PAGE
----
Michael Thau’s book challenges much of current orthodox theory about consciousness and cognition. It is an enormously stimulating tour de force. I highly recommend it.
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  21. Complex Demonstratives and Their Singular Contents.David Braun - 2008 - Linguistics and Philosophy 31 (1):57-99.
    This paper presents a semantic and pragmatic theory of complex demonstratives. According to this theory, the semantic content of a complex demonstrative, in a context, is simply an object, and the semantic content of a sentence that contains a complex demonstrative, in a context, is a singular proposition. This theory is defended from various objections to direct reference theories of complex demonstratives, including King's objection from quantification into complex demonstratives.
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  22.  3
    The Political Works of James Harrington.James Harrington - 1977 - Cambridge University Press.
    James Harrington (1611-77) was a pioneer in applying the methods of Machiavelli and other civic humanists to English political society and its landed structure. In the century after his death, his ideas were adapted to become an important ingredient in the vocabulary of both English and American political opposition to the methods of Hanoverian parliamentary monarchy. There has been no complete edition of Harrington's writings since 1771, or of Oceana, his best-known work, since 1924. This is a modernised edition, (...)
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  23. Now You Know Who Hong Oak Yun Is.David Braun - 2006 - Philosophical Issues 16 (1):24-42.
    Hong Oak Yun is a person who is over three inches tall. And now you know who Hong Oak Yun is. For if someone were to ask you ‘Who is Hong Oak Yun?’, you could answer that Hong Oak Yun is a person who is over three inches tall, and you would know what you were saying. So you know an answer to the question ‘Who is Hong Oak Yun?’, and that is sufficient for knowing who Hong Oak Yun is. (...)
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  24.  79
    Implicating Questions.David Braun - 2011 - Mind and Language 26 (5):574-595.
    I modify Grice's theory of conversational implicature so as to accommodate acts of implicating propositions by asking questions, acts of implicating questions by asserting propositions, and acts of implicating questions by asking questions. I describe the relations between a declarative sentence's semantic content (the proposition it semantically expresses), on the one hand, and the propositions that a speaker locutes, asserts, and implicates by uttering that sentence, on the other. I discuss analogous relations between an interrogative sentence's semantic content (the question (...)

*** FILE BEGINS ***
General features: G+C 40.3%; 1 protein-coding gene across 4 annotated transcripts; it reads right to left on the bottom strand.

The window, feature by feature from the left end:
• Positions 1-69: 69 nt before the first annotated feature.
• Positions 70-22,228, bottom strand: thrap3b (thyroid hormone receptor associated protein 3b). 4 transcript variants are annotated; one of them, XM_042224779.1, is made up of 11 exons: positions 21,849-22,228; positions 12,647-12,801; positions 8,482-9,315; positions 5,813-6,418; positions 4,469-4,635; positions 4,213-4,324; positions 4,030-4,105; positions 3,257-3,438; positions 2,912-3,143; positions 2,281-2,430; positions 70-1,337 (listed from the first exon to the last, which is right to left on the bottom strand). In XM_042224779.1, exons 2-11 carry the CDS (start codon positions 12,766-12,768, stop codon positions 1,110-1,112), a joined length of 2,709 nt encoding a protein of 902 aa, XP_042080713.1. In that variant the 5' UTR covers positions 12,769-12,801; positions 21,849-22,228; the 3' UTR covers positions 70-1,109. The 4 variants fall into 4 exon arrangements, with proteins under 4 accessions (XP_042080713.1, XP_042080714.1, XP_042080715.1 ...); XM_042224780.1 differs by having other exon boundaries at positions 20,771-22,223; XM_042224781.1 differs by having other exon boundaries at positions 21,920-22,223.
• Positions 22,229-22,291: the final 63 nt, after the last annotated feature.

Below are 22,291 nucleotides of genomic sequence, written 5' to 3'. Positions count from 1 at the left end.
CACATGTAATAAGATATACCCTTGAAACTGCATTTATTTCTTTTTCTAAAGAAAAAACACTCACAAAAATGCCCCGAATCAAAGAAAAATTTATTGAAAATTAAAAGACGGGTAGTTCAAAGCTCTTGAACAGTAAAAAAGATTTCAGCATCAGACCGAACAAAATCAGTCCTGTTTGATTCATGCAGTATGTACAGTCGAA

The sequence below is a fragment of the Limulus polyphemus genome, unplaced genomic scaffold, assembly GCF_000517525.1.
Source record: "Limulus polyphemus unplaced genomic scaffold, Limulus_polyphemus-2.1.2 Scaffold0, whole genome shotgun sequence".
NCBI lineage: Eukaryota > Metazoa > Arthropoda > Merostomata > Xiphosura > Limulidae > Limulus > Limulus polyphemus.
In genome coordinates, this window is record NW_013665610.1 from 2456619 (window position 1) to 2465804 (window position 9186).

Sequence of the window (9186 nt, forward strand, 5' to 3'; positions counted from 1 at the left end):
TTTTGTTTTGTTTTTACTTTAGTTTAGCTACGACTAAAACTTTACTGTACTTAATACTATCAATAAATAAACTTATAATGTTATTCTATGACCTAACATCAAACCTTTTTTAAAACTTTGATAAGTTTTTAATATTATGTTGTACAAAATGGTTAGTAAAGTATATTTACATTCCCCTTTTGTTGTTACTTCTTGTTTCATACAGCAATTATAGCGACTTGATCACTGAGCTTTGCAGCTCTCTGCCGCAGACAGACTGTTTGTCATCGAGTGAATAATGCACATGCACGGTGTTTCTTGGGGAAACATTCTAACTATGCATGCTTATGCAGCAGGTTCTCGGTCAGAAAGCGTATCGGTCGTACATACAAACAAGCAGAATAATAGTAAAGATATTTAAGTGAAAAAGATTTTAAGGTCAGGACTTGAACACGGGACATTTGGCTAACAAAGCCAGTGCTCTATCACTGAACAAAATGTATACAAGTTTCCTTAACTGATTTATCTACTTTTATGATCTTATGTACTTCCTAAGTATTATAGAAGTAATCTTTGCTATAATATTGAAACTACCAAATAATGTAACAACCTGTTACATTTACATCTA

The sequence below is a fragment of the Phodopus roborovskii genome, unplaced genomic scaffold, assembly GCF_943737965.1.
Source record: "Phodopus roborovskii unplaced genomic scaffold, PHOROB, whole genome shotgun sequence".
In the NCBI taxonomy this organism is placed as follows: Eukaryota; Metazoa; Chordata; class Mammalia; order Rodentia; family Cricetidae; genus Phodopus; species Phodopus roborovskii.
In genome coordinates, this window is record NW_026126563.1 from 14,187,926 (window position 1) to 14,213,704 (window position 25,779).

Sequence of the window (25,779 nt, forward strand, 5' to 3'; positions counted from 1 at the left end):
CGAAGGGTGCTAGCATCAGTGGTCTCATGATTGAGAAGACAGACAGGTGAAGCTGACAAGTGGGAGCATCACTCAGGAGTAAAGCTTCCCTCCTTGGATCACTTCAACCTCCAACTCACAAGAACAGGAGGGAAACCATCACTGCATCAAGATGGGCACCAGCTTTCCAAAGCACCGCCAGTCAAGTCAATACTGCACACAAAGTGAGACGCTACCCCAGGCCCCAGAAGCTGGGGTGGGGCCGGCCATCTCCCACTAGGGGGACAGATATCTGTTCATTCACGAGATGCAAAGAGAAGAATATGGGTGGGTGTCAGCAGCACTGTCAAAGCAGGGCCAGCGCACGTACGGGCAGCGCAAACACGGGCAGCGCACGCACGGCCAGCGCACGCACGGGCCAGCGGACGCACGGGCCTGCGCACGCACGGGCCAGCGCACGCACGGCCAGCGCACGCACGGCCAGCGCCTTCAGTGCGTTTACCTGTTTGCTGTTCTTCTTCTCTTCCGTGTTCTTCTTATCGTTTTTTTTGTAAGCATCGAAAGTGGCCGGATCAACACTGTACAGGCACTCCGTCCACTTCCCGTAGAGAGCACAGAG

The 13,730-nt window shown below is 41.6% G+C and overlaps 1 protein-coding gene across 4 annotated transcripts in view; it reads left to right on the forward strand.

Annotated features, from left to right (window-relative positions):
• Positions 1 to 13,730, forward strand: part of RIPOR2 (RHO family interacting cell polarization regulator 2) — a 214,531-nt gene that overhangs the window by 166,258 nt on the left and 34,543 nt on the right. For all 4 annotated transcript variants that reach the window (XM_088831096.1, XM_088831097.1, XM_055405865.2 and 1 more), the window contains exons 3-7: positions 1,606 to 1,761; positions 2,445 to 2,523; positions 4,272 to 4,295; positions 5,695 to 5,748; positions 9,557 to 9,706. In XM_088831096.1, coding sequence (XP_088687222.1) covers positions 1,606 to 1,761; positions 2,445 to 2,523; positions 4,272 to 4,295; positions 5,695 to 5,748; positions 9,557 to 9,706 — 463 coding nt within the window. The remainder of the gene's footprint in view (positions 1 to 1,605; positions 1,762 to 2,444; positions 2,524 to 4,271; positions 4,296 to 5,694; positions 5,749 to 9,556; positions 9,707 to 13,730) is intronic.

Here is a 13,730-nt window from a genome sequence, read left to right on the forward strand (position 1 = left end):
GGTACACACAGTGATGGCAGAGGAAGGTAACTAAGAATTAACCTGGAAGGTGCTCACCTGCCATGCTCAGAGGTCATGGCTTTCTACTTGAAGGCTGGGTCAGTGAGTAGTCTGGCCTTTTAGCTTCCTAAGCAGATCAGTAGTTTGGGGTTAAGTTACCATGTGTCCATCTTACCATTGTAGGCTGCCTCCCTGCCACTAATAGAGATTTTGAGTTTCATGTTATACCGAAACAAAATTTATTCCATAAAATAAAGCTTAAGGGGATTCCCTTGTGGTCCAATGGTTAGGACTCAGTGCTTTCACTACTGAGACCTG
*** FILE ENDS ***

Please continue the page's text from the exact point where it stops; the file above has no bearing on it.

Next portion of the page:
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  25. William James's Radical Reconstruction of Philosophy.William James & Charlene Haddock Seigfried - 1992 - Transactions of the Charles S. Peirce Society 28 (1):145-156.
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  26. Russellianism and Psychological Generalizations.David Braun - 2000 - Noûs 34 (2):203-236.
    (1) Harry believes that Twain is a writer. (2) Harry believes that Clemens is a writer. I say that this is Russellianism's most notorious consequence because it is so often used to argue against the view: many philosophers think that it is obvious that (1) and (2) can differ in truth value, and so they conclude that Russellianism is false. Let's call this the Substitution Objection to Russellianism.
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  27. Simple Sentences, Substitutions, and Mistaken Evaluations.David Braun & Jennifer Saul - 2002 - Philosophical Studies 111 (1):1 - 41.
    Many competent speakers initially judge that (i) is true and (ii) isfalse, though they know that (iii) is true. (i) Superman leaps more tallbuildings than Clark Kent. (ii) Superman leaps more tall buildings thanSuperman. (iii) Superman is identical with Clark Kent. Semanticexplanations of these intuitions say that (i) and (ii) really can differin truth-value. Pragmatic explanations deny this, and say that theintuitions are due to misleading implicatures. This paper argues thatboth explanations are incorrect. (i) and (ii) cannot differ intruth-value, yet (...)
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  28.  18
    How to Do Things with Words. The William James Lectures Delivered at Harvard University in 1955.James Thomson - 1971 - Journal of Symbolic Logic 36 (3):513-514.
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  29. The Market as a Creative Process: James M. Buchanan And Viktor J. Vanberg.James M. Buchanan - 1991 - Economics and Philosophy 7 (2):167-186.
    Contributions in modern theoretical physics and chemistry on the behavior of nonlinear systems, exemplified by Ilya Prigogine's work on the thermodynamics of open systems, attract growing attention in economics. Our purpose here is to relate the new orientation in the natural sciences to a particular nonorthodox strand of thought within economics. All that is needed for this purpose is some appreciation of the general thrust of the enterprise, which involves a shift of perspective from the determinism of conventional physics to (...)